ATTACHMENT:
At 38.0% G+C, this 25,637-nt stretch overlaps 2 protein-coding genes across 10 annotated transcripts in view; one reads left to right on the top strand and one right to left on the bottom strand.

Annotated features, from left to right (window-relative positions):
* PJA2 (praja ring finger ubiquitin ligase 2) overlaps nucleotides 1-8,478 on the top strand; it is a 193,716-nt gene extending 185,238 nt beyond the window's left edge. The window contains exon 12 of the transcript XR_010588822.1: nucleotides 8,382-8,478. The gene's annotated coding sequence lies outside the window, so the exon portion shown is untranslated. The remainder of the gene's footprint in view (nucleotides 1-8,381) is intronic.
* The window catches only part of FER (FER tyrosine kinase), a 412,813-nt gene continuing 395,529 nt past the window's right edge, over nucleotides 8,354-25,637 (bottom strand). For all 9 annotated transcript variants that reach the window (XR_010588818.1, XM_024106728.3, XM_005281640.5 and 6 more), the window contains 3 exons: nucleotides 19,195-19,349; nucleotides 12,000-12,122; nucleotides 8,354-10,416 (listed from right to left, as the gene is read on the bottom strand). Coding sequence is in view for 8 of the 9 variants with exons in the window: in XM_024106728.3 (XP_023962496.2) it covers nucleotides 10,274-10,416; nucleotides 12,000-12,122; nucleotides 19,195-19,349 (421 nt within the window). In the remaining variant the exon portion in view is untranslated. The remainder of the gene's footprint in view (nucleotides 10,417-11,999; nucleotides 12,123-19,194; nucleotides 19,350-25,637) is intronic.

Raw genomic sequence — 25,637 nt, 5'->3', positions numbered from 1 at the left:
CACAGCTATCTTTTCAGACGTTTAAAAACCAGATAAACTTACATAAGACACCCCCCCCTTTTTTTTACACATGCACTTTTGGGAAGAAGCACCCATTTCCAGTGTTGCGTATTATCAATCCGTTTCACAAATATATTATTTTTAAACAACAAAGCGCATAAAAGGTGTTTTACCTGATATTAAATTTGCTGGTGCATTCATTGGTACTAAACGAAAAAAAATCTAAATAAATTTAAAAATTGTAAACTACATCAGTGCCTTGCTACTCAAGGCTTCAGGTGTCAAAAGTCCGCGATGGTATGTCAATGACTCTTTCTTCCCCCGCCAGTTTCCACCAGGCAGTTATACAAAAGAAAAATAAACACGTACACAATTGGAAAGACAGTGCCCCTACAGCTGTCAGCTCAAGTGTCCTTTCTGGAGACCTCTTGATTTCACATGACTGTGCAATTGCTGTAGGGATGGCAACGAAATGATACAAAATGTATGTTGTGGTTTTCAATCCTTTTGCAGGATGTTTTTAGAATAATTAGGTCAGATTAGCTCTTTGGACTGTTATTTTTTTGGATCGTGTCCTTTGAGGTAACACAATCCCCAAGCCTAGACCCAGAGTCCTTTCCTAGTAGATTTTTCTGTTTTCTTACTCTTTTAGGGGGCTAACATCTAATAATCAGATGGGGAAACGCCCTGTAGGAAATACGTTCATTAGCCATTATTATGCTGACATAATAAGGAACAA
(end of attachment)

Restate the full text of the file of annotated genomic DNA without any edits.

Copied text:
At 38.0% G+C, this 25,637-nt stretch overlaps 2 protein-coding genes across 10 annotated transcripts in view; one reads left to right on the top strand and one right to left on the bottom strand.

Annotated features, from left to right (window-relative positions):
* PJA2 (praja ring finger ubiquitin ligase 2) overlaps nucleotides 1-8,478 on the top strand; it is a 193,716-nt gene extending 185,238 nt beyond the window's left edge. The window contains exon 12 of the transcript XR_010588822.1: nucleotides 8,382-8,478. The gene's annotated coding sequence lies outside the window, so the exon portion shown is untranslated. The remainder of the gene's footprint in view (nucleotides 1-8,381) is intronic.
* The window catches only part of FER (FER tyrosine kinase), a 412,813-nt gene continuing 395,529 nt past the window's right edge, over nucleotides 8,354-25,637 (bottom strand). For all 9 annotated transcript variants that reach the window (XR_010588818.1, XM_024106728.3, XM_005281640.5 and 6 more), the window contains 3 exons: nucleotides 19,195-19,349; nucleotides 12,000-12,122; nucleotides 8,354-10,416 (listed from right to left, as the gene is read on the bottom strand). Coding sequence is in view for 8 of the 9 variants with exons in the window: in XM_024106728.3 (XP_023962496.2) it covers nucleotides 10,274-10,416; nucleotides 12,000-12,122; nucleotides 19,195-19,349 (421 nt within the window). In the remaining variant the exon portion in view is untranslated. The remainder of the gene's footprint in view (nucleotides 10,417-11,999; nucleotides 12,123-19,194; nucleotides 19,350-25,637) is intronic.

Raw genomic sequence — 25,637 nt, 5'->3', positions numbered from 1 at the left:
CACAGCTATCTTTTCAGACGTTTAAAAACCAGATAAACTTACATAAGACACCCCCCCCTTTTTTTTACACATGCACTTTTGGGAAGAAGCACCCATTTCCAGTGTTGCGTATTATCAATCCGTTTCACAAATATATTATTTTTAAACAACAAAGCGCATAAAAGGTGTTTTACCTGATATTAAATTTGCTGGTGCATTCATTGGTACTAAACGAAAAAAAATCTAAATAAATTTAAAAATTGTAAACTACATCAGTGCCTTGCTACTCAAGGCTTCAGGTGTCAAAAGTCCGCGATGGTATGTCAATGACTCTTTCTTCCCCCGCCAGTTTCCACCAGGCAGTTATACAAAAGAAAAATAAACACGTACACAATTGGAAAGACAGTGCCCCTACAGCTGTCAGCTCAAGTGTCCTTTCTGGAGACCTCTTGATTTCACATGACTGTGCAATTGCTGTAGGGATGGCAACGAAATGATACAAAATGTATGTTGTGGTTTTCAATCCTTTTGCAGGATGTTTTTAGAATAATTAGGTCAGATTAGCTCTTTGGACTGTTATTTTTTTGGATCGTGTCCTTTGAGGTAACACAATCCCCAAGCCTAGACCCAGAGTCCTTTCCTAGTAGATTTTTCTGTTTTCTTACTCTTTTAGGGGGCTAACATCTAATAATCAGATGGGGAAACGCCCTGTAGGAAATACGTTCATTAGCCATTATTATGCTGACATAATAAGGAACAA